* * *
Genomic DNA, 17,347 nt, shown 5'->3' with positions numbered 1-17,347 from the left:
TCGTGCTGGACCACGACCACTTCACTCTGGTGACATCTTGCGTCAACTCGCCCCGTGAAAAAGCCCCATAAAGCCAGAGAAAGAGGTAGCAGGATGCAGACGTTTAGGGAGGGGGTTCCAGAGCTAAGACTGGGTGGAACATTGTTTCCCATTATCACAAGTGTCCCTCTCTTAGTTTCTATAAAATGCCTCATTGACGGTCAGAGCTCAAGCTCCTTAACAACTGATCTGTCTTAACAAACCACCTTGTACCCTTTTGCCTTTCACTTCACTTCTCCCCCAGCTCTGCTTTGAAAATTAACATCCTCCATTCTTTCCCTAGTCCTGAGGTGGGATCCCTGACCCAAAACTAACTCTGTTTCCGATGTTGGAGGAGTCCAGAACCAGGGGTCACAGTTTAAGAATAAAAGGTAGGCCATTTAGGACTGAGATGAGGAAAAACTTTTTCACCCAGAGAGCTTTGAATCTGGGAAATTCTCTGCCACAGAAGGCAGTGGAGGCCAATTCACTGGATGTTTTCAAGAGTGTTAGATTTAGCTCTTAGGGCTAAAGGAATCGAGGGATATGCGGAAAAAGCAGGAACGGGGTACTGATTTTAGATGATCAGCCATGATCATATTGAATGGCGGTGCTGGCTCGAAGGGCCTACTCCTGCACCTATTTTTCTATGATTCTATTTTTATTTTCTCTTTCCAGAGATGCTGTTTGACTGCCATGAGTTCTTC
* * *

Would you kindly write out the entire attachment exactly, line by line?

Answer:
Genomic DNA, 17,347 nt, shown 5'->3' with positions numbered 1-17,347 from the left:
TCGTGCTGGACCACGACCACTTCACTCTGGTGACATCTTGCGTCAACTCGCCCCGTGAAAAAGCCCCATAAAGCCAGAGAAAGAGGTAGCAGGATGCAGACGTTTAGGGAGGGGGTTCCAGAGCTAAGACTGGGTGGAACATTGTTTCCCATTATCACAAGTGTCCCTCTCTTAGTTTCTATAAAATGCCTCATTGACGGTCAGAGCTCAAGCTCCTTAACAACTGATCTGTCTTAACAAACCACCTTGTACCCTTTTGCCTTTCACTTCACTTCTCCCCCAGCTCTGCTTTGAAAATTAACATCCTCCATTCTTTCCCTAGTCCTGAGGTGGGATCCCTGACCCAAAACTAACTCTGTTTCCGATGTTGGAGGAGTCCAGAACCAGGGGTCACAGTTTAAGAATAAAAGGTAGGCCATTTAGGACTGAGATGAGGAAAAACTTTTTCACCCAGAGAGCTTTGAATCTGGGAAATTCTCTGCCACAGAAGGCAGTGGAGGCCAATTCACTGGATGTTTTCAAGAGTGTTAGATTTAGCTCTTAGGGCTAAAGGAATCGAGGGATATGCGGAAAAAGCAGGAACGGGGTACTGATTTTAGATGATCAGCCATGATCATATTGAATGGCGGTGCTGGCTCGAAGGGCCTACTCCTGCACCTATTTTTCTATGATTCTATTTTTATTTTCTCTTTCCAGAGATGCTGTTTGACTGCCATGAGTTCTTC